FDA Finalizes Head Lice Guidance

Regulatory NewsRegulatory News
| 06 October 2016 | By Michael Mezher 

The US Food and Drug Administration (FDA) on Wednesday finalized its guidance on developing topical drugs to treat head lice.

The US Centers for Disease Control and Prevention estimates that between six and 12 million Americans between the ages of 3 and 11 get head lice each year.

Despite there being a number of already-approved prescription and over-the-counter treatments for head lice in the US, FDA says it wants to encourage the development of new treatments in light of increasing resistance to commonly used treatments such as lindane and pyrethroids.

Clinical Development

FDA says that drugmakers should identify the active components of the drug they wish to study early on, and, if they are developing a product with multiple active ingredients, they should talk to the agency about assessing the "contribution to efficacy of each of the active ingredients."

Because head lice mostly affect children, FDA says sponsors should also contact the agency early on to discuss designing appropriate studies in pediatric populations to get recommendations from the agency regarding dose selection and the size of the preapproval safety database.

FDA says it has historically waived pediatric study requirements for head lice treatments in patients less than six months old, and adds that sponsors may be able to get waivers for other reasons, listing two examples: "e.g., there was evidence of lack of meaningful therapeutic benefit over existing treatments and was not likely to be used by a substantial number of patients in that age group or there was strong evidence suggesting the drug is ineffective or unsafe in that age group."

FDA also says that clinical trials for head lice treatments "should be representative of the target population for which the drug is intended for use," and says that sponsors should also take geographical diversity into account as "resistance patterns to some drugs vary by location."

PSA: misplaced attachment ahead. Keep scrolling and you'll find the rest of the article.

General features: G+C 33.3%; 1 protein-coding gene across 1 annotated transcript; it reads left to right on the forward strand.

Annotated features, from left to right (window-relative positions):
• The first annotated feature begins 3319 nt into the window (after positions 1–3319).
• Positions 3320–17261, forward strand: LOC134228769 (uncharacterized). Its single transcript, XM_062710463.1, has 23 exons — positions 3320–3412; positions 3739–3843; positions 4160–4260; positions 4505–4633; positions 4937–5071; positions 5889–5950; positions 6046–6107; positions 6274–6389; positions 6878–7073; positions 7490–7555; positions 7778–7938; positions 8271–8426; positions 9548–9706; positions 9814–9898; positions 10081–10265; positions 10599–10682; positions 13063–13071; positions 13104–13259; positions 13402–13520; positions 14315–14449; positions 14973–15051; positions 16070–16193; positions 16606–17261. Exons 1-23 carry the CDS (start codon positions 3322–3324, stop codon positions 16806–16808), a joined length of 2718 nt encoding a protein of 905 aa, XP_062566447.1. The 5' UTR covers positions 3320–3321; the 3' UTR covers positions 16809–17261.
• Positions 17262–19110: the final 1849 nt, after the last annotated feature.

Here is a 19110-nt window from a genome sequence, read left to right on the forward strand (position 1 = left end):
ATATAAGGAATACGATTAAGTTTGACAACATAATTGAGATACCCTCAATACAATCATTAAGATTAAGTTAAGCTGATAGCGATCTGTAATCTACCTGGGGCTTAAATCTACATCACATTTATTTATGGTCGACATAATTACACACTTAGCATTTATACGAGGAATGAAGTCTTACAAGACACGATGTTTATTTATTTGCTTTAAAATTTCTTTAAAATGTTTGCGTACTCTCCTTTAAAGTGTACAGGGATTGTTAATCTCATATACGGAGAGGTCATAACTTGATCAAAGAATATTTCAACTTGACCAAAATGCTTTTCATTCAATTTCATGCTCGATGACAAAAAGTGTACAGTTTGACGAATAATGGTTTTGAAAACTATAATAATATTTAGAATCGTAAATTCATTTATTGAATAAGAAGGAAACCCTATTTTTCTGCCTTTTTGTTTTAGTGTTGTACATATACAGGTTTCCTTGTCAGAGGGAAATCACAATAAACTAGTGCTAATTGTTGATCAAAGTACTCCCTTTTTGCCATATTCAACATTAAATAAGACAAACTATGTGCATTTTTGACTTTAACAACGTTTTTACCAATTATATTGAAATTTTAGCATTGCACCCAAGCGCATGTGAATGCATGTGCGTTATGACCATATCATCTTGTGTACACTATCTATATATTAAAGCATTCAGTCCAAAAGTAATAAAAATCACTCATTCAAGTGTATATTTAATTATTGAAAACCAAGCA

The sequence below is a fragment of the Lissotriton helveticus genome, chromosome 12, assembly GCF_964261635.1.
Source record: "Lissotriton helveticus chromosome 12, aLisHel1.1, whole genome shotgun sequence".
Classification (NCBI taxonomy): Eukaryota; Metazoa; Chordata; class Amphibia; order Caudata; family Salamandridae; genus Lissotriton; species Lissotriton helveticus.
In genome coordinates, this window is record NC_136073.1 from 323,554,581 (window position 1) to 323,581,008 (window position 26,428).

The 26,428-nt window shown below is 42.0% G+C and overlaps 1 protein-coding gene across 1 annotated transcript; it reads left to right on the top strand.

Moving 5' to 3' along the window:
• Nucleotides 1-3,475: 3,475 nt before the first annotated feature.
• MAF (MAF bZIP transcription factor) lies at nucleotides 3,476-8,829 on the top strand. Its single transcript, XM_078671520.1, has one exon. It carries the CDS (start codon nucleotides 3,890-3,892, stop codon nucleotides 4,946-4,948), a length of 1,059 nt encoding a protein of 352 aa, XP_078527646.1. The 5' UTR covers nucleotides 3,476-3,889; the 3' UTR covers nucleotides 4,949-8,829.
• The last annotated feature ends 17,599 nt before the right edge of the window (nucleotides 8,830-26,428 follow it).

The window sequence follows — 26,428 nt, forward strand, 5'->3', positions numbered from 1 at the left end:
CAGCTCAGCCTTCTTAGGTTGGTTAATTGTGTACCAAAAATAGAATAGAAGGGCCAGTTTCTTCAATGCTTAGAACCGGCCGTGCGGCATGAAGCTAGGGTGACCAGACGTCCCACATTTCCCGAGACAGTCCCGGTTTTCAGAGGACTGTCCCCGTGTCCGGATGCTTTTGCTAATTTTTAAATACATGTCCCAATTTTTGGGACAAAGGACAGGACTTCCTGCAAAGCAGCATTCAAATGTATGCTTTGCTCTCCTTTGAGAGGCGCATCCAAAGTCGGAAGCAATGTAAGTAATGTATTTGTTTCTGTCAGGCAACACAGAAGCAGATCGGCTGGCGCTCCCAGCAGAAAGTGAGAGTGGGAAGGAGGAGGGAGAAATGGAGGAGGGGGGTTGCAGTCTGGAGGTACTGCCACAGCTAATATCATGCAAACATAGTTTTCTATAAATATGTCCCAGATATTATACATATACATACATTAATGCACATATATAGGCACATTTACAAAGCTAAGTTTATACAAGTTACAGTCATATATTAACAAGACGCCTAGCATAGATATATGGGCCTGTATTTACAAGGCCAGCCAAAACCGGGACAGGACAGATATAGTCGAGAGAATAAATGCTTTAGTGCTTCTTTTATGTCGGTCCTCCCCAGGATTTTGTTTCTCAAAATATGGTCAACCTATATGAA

During clinical trials, FDA says sponsors should look out for both local and systemic safety issues, and monitor for known complications including neurotoxicity, neonatal toxicity and inhibition of acetylcholinesterase.

Additionally, FDA says that pharmacokinetic trials should be conducted under "maximal use conditions," meaning that the trial should include "an adequate number of subject at the upper end of severity of lice infestation," and use the "maximal dosing anticipated in both phase 3 trials."

Phase III Considerations

For Phase III clinical trials, FDA says sponsors can typically conduct two vehicle-controlled studies in order to demonstrate efficacy.

However, FDA says that sponsors may need to use an active control if studying drugs with clinically significant risks such as neurotoxicity in order to demonstrate that the drug has a meaningful benefit.

Additionally, FDA says sponsors submit the specifications of any devices, such as lice combs, that are used as part of the treatment regimen as early as possible.



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